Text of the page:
Saving with your credit score

August 27, 2008 5:18:15 AM PDT
The tightening economy is prompting many people to search for new ways to save money. One important factor has to do with your credit score.

Patty Hasson has dedicated her life to helping consumers get out of debt and save money in the process. She's the president and C-E-O of the Delaware Valley's Consumer Credit Counseling Service.

"The higher your credit score, the less you'll pay in interest for particular loans so if you can get a lower interest rate on your auto loan it could save you 10, 20, hundreds of dollars a month," said Hasson.

But how do you do that? First, you need to understand what affects your credit score.

"The biggest factor that goes into your credit score is how you pay your bills, so make sure you're paying your bills on time," said Hasson.

The second biggest factor is how much debt you carry on your cards compared to your available balance. The higher your debt percentage, the worse your score.

That means you should not consolidate your debt onto one card and close your other cards. Closing credit card accounts is also a bad idea because 15-percent of your score is based on your history with companies.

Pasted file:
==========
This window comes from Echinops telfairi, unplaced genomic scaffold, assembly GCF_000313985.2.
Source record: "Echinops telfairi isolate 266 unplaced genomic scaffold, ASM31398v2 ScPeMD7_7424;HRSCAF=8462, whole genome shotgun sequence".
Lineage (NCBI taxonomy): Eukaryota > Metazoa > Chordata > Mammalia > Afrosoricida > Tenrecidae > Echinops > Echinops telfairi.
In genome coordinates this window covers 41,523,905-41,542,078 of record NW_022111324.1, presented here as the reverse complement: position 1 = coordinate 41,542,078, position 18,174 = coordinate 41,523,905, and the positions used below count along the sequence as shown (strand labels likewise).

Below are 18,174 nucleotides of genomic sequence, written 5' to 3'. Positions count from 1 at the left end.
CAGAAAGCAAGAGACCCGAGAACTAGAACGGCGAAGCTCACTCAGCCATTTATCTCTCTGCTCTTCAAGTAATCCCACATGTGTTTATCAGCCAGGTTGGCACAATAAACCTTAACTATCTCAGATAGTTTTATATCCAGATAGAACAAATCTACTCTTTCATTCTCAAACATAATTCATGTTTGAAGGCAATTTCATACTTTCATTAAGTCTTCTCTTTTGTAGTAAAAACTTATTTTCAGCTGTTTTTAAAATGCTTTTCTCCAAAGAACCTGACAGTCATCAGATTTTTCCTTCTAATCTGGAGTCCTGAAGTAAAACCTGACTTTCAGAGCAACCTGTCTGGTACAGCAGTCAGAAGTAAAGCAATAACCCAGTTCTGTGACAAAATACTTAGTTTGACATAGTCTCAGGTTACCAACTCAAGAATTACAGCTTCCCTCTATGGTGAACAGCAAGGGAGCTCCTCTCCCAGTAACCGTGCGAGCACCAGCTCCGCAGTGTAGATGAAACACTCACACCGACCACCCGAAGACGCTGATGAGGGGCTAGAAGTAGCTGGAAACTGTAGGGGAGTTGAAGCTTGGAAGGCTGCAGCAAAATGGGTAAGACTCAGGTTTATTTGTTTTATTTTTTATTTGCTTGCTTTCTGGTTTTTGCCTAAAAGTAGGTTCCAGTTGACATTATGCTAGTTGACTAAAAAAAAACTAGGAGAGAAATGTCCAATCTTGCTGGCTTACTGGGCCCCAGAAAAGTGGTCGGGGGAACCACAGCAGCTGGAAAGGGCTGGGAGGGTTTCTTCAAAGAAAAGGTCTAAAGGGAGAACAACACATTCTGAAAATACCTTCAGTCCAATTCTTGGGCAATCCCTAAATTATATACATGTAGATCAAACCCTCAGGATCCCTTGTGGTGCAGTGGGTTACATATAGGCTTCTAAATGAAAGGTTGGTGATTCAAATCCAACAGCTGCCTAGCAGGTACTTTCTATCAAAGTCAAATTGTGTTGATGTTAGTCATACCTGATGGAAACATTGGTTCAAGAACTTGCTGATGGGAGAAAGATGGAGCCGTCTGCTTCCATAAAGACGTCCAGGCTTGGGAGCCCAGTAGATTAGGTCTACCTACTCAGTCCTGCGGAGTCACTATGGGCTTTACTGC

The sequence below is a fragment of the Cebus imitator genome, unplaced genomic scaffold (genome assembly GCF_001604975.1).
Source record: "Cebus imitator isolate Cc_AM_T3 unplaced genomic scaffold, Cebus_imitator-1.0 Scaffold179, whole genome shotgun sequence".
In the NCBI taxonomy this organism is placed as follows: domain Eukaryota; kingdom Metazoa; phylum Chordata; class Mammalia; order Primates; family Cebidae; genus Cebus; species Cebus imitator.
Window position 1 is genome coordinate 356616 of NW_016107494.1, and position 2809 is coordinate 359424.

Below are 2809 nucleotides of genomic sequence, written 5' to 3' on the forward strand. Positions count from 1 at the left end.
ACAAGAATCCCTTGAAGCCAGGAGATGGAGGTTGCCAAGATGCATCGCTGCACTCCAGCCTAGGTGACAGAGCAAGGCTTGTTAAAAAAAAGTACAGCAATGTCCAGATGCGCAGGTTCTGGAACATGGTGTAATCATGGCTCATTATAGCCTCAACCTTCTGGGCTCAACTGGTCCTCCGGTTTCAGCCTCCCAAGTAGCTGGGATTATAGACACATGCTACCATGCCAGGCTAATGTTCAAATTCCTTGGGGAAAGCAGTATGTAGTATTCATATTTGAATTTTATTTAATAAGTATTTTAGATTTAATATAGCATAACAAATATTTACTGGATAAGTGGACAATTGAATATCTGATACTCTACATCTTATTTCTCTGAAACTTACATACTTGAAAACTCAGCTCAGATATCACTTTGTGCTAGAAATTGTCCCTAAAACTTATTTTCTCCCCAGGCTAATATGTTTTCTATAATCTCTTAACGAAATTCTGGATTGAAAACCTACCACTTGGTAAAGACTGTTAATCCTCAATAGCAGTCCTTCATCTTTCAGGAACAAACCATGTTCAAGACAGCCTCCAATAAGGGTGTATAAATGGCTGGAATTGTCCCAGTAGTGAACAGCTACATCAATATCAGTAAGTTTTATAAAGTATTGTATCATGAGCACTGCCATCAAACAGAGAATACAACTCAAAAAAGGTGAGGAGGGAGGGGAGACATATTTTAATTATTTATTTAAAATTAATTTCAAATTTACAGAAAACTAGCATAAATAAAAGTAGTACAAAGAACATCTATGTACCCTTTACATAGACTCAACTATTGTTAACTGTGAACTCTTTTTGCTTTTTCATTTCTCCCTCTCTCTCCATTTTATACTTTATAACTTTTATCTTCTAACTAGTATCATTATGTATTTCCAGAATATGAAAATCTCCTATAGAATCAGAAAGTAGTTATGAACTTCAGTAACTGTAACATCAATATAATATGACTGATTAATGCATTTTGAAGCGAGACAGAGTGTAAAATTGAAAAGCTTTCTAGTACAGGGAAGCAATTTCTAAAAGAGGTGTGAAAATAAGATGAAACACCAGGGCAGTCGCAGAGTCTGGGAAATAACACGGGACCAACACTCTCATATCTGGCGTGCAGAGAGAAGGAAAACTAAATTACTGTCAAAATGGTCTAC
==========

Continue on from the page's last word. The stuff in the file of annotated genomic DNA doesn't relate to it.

You're entitled to one free credit report every year from each of the three major credit bureaus. Experts encourage you to get one free report every four months to check for inaccuracies and ways you can improve your credit.

Beware: those free reports do not include your credit score. That you will cost you.

"And one caution I have, be very careful about what score you're pulling," Hasson said.

Most lenders still look at your FICO score offered by the Fair Isaac Corporation, but most credit bureaus offer something called the Vantage score. They have different scales.

Action News has learned of a different kind of score you need to check. It's called the Work Number.

"It has your salary, how often you've gotten paid, year to date what you've been paid and your social security number," Hasson explained.

Prospective employers can use it to verify your employment information.

"You should definitely check it. Anytime someone has information about you, you want to verify that information is correct and if it's not, correct it," she said.

Be very careful when ordering your free report. Make sure you're not getting enrolled in a service charges you.

Also, make sure you're using the one officially designated website -- www.annualcreditreport.com.

ON THE NET:

Consumer Counseling Service of the Delaware Valley: www.cccsdv.org

www.myfico.com

www.theworknumber.com

CREDIT BUREAUS:

TransUnion

Experian

Equifax


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